Q&A with Okeoma Moronu Schreiner, The Missing Money
What inspired you to write a book series for children to help them understand the concept of money?
I developed an interest in personal finance while paying off multiple six-figures of student loans and during that time I also had the pleasure of becoming a mother twice over. Like most mothers, I suppose I wanted to find a way to share my interests with my little ones and quickly learned there aren’t a ton of age-appropriate picture books that tackle modern money concepts. It’s, of course, important to just learn the basics of earning or saving money, but I wanted books that were set in a more modern context with banking apps, credit cards and online banks. Basically, I wanted to create a book that would help children understand the concept of money in a way that reflected the world in which they would be growing up.
The books are beautifully illustrated. Why was it important for this to be a picture book?
As a mother of two little ones, ages 3 and 5, there is nothing more precious and impactful than those moments spent together lost in the pages of beautifully illustrated picture book. I firmly believe that it is never too early to start introducing these basic money concepts but I wanted to do it in a way that would engage and capture little imaginations.
How did financial literacy for young people become a passion of yours?
Before I was a personal finance junkie, I was an elementary school teacher. I guess you could say that I’ve always had a passion for translating seemingly complex concepts into fun, educational content.
What advice do you have for parents interested in starting these financial discussions with their children?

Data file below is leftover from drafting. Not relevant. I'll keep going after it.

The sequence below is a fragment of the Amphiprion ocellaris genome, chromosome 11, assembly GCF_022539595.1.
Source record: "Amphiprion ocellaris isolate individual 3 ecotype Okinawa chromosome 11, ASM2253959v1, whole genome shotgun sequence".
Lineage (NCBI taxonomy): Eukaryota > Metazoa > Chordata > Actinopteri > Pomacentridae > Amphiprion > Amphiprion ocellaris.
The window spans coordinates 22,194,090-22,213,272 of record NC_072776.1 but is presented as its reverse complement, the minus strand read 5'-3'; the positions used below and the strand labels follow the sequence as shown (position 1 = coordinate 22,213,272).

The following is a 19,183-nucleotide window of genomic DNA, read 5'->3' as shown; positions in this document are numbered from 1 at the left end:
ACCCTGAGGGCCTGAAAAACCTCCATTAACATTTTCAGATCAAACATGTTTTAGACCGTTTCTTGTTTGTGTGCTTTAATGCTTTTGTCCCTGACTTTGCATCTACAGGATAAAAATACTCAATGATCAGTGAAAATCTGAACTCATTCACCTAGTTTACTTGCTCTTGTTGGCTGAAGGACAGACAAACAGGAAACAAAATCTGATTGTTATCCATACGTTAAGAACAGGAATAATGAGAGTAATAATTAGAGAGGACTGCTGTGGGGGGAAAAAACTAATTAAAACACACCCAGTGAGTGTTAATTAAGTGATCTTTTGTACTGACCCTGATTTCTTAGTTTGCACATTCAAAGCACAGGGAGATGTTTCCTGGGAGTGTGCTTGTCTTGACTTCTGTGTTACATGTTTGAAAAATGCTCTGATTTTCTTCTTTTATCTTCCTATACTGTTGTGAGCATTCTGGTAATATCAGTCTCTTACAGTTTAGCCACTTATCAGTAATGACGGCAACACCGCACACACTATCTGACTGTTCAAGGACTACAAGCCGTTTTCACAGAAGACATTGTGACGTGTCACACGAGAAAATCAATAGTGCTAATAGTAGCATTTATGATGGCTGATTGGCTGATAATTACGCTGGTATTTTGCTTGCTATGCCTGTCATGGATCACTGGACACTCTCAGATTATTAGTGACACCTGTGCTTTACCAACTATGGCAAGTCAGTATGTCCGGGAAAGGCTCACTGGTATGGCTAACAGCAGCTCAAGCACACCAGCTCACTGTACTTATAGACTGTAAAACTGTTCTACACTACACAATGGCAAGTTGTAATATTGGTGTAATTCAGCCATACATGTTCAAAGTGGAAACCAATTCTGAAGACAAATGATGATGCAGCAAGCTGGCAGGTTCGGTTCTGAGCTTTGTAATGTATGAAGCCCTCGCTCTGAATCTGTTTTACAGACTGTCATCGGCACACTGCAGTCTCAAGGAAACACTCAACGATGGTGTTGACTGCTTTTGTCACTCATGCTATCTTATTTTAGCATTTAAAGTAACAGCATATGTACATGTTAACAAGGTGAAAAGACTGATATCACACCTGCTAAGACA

Do it early and often.
Why is it important to start these money talks with your children at a young age?
The earlier you start these conversations the more comfortable you’ll be having them throughout the many seasons of parenthood. Truth is that the conversations will only get tougher and tougher as your children get older so you want to develop the language and comfort before it’s too late. Your children are internalizing “stories” and beliefs about money that may not be true and have the potential of impacting their financial lives forever. If we, as parents, don’t help shape those stories and beliefs, our children will create their own.
What are some concrete steps parents can take while their children are young to start their children out on the right financial path?
Take the time to involve them in your everyday money decisions. Whether it’s choosing between two products at the grocery store or choosing not to spend on something in order to save for a bigger goal, children will benefit from understanding how money decisions are made in everyday situations.
Speak to them about in values, not figures. In our house, our kids know that the environment is very important to us so we’ll pay more for a product that is more sustainable and/or eco-friendly. Help your little ones understand your family’s values and how your money supports and reflects those values.
Teach them contentment. This is a hard lesson that can take a lifetime to learn. In order to get your little one off on the right foot you can lead by example, help your children practice gratitude and teach them the value of giving.